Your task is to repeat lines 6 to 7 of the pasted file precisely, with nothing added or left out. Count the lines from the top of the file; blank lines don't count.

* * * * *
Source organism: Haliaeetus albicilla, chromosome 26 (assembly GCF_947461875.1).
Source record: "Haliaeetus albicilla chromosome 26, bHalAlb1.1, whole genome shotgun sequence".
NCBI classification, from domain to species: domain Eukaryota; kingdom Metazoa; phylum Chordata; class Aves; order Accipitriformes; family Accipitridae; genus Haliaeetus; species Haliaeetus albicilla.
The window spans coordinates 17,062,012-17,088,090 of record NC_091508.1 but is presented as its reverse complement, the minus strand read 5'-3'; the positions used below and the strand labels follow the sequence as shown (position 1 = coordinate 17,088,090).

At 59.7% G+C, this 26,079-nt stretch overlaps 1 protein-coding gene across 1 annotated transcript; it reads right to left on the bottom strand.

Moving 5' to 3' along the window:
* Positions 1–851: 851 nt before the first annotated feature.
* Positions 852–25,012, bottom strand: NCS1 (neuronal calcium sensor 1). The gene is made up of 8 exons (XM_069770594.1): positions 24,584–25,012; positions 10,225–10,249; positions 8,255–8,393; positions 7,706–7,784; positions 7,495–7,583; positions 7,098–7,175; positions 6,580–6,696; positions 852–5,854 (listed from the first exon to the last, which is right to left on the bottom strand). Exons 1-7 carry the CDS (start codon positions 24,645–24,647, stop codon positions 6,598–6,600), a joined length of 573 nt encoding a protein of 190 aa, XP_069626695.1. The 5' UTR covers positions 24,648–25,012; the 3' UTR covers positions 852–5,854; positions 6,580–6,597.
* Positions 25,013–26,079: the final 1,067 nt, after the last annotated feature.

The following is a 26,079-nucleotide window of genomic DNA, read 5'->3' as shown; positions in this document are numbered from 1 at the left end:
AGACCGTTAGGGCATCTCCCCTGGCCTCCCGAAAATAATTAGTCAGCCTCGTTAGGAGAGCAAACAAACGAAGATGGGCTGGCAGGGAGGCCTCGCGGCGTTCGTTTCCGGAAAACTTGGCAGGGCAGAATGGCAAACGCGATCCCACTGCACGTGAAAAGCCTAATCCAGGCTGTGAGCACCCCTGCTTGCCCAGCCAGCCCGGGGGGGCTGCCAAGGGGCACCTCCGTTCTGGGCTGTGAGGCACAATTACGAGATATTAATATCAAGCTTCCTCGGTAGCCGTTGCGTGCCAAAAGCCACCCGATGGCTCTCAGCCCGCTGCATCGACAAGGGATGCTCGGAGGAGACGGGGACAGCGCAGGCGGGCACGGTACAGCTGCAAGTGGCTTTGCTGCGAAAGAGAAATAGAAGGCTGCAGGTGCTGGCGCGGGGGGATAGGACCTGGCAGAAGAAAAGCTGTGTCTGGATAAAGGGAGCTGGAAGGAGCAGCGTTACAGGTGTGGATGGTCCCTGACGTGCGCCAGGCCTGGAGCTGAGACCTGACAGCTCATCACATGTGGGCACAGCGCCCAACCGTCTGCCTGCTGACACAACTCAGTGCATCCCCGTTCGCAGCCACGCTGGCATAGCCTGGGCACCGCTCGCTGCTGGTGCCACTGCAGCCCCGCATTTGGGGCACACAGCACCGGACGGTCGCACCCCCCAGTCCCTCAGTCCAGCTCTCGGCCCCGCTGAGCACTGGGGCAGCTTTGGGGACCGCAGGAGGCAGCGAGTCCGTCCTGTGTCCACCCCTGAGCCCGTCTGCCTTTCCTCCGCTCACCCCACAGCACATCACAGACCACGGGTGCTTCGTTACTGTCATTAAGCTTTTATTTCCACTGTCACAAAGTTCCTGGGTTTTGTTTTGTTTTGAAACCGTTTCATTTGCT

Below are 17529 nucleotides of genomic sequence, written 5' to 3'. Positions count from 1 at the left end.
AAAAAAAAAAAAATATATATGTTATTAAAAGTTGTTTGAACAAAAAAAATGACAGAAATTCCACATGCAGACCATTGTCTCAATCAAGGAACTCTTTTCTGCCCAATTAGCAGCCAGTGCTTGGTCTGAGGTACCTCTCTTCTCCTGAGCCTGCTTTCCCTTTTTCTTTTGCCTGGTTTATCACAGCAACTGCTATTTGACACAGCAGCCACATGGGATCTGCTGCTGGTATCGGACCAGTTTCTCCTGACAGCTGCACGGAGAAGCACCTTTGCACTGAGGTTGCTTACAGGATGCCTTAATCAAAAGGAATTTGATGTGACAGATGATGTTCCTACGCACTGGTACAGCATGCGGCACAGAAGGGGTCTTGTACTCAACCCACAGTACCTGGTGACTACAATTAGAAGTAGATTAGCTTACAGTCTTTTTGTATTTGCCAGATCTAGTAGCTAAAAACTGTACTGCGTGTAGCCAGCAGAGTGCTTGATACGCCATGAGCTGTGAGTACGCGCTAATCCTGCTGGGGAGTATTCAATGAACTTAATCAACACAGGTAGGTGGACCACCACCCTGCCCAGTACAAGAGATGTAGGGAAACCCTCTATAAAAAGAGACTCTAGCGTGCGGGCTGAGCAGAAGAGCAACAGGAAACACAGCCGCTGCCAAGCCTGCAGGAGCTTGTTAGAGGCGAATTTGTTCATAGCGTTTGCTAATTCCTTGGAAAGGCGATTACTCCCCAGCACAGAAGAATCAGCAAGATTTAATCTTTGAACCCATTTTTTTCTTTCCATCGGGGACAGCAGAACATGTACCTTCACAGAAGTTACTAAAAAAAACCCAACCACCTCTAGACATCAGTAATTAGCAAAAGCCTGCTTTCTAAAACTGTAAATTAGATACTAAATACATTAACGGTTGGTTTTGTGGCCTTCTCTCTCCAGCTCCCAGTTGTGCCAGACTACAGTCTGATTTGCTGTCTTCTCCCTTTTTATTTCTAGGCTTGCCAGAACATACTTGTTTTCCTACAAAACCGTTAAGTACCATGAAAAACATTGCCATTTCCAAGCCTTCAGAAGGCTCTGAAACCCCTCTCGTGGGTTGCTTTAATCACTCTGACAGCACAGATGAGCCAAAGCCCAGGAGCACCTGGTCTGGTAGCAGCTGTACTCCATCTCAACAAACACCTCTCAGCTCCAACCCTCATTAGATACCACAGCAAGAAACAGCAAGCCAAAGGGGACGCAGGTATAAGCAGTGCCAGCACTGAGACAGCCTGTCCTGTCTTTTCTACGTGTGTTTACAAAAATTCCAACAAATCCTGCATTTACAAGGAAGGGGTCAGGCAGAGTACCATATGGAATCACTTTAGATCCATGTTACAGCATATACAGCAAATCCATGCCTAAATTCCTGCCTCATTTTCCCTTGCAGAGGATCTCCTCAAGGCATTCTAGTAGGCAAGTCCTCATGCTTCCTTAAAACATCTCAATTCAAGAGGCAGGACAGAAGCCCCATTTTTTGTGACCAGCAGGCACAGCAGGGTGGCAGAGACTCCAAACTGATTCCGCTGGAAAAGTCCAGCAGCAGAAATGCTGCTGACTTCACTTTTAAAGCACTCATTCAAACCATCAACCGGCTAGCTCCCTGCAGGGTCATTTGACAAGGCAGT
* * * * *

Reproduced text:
Moving 5' to 3' along the window:
* Positions 1–851: 851 nt before the first annotated feature.